Many defined benefit plan sponsors are eager to take advantage of new interest rates used to calculate pension plan liabilities that could reduce their funding obligations by as much as 20%, a new survey conducted by T. Rowe Price finds.
Seventy-nine percent of respondents reported having contributions to make, and 68% of that group said the new rates will allow them to contribute less than the previously required minimum. Among total respondents, 65% said they do not plan to change their derisking programs.
“The net takeaway is that while plan funding levels may not grow as quickly as they may have prior to (a new federal law going into effect), it's obvious that most sponsors still have the resolve to reduce pension-related volatility,” the study's executive summary notes.
The new rates were included in a highway reauthorization bill, MAP-21, signed on July 6 by President Barack Obama. On Aug. 16, the Treasury Department issued the specific rates dictated by the law. The higher rates can have an immediate impact by lowering the liability and cash contribution sponsors need to make to defined benefit plans.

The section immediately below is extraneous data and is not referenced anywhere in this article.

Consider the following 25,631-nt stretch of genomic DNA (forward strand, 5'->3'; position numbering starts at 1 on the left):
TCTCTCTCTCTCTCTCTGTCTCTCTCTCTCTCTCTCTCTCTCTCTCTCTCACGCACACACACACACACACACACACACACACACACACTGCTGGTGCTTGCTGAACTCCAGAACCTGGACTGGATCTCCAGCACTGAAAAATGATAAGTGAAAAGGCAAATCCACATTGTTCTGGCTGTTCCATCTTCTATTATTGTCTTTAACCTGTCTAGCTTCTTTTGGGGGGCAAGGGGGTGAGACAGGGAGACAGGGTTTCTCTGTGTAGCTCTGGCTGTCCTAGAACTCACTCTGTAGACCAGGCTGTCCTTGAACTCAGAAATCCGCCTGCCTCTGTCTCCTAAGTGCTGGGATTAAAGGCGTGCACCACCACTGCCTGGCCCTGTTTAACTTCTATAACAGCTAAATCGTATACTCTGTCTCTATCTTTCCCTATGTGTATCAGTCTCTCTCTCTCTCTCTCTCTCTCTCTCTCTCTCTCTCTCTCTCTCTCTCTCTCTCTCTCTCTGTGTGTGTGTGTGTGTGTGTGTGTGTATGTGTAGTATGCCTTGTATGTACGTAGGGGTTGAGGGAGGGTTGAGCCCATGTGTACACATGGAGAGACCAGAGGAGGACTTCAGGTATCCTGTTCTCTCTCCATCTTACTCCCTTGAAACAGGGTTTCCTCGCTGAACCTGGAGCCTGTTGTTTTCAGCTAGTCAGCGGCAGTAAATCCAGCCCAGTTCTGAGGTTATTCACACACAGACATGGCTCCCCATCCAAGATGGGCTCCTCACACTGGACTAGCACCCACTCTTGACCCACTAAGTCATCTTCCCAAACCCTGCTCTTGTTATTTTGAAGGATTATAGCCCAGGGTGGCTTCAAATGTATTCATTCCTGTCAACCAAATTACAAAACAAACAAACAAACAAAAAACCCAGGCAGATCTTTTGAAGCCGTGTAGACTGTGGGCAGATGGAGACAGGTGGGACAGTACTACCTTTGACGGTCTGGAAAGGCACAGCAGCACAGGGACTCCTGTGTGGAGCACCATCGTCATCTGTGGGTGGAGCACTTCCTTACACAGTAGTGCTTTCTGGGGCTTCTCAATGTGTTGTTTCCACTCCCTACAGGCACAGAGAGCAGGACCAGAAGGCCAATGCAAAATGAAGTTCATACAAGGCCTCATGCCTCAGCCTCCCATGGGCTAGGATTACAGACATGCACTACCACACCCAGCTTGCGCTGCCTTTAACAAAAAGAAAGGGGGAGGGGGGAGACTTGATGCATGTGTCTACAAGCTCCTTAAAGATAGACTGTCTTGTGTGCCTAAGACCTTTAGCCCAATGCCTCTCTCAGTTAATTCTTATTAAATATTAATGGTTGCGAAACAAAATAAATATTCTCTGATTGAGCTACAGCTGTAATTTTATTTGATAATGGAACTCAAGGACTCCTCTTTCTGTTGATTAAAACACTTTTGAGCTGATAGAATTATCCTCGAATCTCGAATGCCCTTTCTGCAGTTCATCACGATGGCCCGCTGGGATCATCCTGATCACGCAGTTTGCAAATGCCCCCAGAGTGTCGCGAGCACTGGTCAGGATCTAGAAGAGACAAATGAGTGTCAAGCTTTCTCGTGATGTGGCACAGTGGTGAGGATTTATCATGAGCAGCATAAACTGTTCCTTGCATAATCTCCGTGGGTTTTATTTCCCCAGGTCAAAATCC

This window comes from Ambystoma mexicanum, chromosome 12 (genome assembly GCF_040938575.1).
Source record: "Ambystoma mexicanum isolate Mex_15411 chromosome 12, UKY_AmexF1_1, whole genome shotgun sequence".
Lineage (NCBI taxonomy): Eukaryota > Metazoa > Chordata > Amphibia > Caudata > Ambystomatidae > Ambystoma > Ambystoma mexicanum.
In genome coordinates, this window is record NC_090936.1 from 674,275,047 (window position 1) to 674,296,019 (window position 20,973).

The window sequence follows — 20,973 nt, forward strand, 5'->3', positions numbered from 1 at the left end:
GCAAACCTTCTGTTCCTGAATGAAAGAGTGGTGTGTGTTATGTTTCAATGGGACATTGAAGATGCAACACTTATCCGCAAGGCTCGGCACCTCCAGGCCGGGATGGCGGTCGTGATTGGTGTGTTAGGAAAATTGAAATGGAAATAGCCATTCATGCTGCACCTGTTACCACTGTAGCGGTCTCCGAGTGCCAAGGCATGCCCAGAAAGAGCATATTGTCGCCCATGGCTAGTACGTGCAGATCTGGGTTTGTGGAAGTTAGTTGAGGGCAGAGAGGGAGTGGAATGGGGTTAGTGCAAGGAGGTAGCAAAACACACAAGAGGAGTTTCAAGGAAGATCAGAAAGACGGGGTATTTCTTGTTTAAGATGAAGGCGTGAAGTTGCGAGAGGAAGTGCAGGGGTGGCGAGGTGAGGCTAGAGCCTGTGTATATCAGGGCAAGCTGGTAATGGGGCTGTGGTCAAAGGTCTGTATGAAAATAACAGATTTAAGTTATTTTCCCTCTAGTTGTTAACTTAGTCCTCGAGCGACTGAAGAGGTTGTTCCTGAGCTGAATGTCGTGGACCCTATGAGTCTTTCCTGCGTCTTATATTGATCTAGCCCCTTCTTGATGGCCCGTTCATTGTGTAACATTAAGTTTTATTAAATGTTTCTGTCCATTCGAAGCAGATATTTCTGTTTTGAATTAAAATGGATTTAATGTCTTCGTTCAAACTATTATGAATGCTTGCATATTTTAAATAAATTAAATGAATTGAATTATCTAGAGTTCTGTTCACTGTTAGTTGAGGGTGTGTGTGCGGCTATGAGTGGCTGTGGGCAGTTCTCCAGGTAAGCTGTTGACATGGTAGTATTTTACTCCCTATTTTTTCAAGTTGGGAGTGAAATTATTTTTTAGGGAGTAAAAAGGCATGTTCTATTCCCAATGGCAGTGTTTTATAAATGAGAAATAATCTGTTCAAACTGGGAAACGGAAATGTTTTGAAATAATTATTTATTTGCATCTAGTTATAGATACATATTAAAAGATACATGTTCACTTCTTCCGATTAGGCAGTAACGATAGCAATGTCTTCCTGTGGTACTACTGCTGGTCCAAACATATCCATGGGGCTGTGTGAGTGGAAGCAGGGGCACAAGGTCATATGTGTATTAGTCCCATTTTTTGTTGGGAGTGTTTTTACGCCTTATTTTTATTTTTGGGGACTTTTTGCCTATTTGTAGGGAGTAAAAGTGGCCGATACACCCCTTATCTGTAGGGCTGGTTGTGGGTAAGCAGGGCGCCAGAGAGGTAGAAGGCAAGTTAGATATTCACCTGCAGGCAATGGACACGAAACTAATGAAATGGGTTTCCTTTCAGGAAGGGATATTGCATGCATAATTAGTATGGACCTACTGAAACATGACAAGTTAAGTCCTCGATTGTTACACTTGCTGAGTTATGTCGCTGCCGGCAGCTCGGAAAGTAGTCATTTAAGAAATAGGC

The three new segment rates of 6.15%, 7.61% and 8.35% mean that the previous average effective rate of 5.3% will now average 7.37%, depending on which time period a plan sponsor uses. Companies can use the new rates for their current fiscal year calculations, but will be required to do so for plan years beginning by Jan. 1, 2013.
T. Rowe Price surveyed 330 corporate DB plan sponsors with assets greater than $500 million. The survey was conducted July 18.
Roughly 10% of survey respondents had assets above $10 billion, while 61.5% were in the $5 billion to $10 billion range. Roughly half, 53.8%, of respondents reported their funded status as being between 80% and 90%.